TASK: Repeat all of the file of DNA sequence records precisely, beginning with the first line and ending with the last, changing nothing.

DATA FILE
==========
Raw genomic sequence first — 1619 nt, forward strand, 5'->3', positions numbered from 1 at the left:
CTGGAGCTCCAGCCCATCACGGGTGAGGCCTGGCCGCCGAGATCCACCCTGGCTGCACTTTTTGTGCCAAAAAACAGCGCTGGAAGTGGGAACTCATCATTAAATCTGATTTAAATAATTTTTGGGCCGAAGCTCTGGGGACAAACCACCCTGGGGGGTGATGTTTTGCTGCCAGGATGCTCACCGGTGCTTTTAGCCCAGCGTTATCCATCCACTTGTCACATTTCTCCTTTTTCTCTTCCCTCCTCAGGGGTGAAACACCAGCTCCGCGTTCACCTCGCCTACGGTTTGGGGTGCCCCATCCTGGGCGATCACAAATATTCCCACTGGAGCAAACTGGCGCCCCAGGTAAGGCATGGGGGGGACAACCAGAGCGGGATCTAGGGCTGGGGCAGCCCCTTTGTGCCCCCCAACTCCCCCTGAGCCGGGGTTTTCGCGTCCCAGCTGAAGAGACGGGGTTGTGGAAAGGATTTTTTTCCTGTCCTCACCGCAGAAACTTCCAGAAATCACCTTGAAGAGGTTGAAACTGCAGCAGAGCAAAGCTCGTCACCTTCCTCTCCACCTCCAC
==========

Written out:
Raw genomic sequence first — 1619 nt, forward strand, 5'->3', positions numbered from 1 at the left:
CTGGAGCTCCAGCCCATCACGGGTGAGGCCTGGCCGCCGAGATCCACCCTGGCTGCACTTTTTGTGCCAAAAAACAGCGCTGGAAGTGGGAACTCATCATTAAATCTGATTTAAATAATTTTTGGGCCGAAGCTCTGGGGACAAACCACCCTGGGGGGTGATGTTTTGCTGCCAGGATGCTCACCGGTGCTTTTAGCCCAGCGTTATCCATCCACTTGTCACATTTCTCCTTTTTCTCTTCCCTCCTCAGGGGTGAAACACCAGCTCCGCGTTCACCTCGCCTACGGTTTGGGGTGCCCCATCCTGGGCGATCACAAATATTCCCACTGGAGCAAACTGGCGCCCCAGGTAAGGCATGGGGGGGACAACCAGAGCGGGATCTAGGGCTGGGGCAGCCCCTTTGTGCCCCCCAACTCCCCCTGAGCCGGGGTTTTCGCGTCCCAGCTGAAGAGACGGGGTTGTGGAAAGGATTTTTTTCCTGTCCTCACCGCAGAAACTTCCAGAAATCACCTTGAAGAGGTTGAAACTGCAGCAGAGCAAAGCTCGTCACCTTCCTCTCCACCTCCAC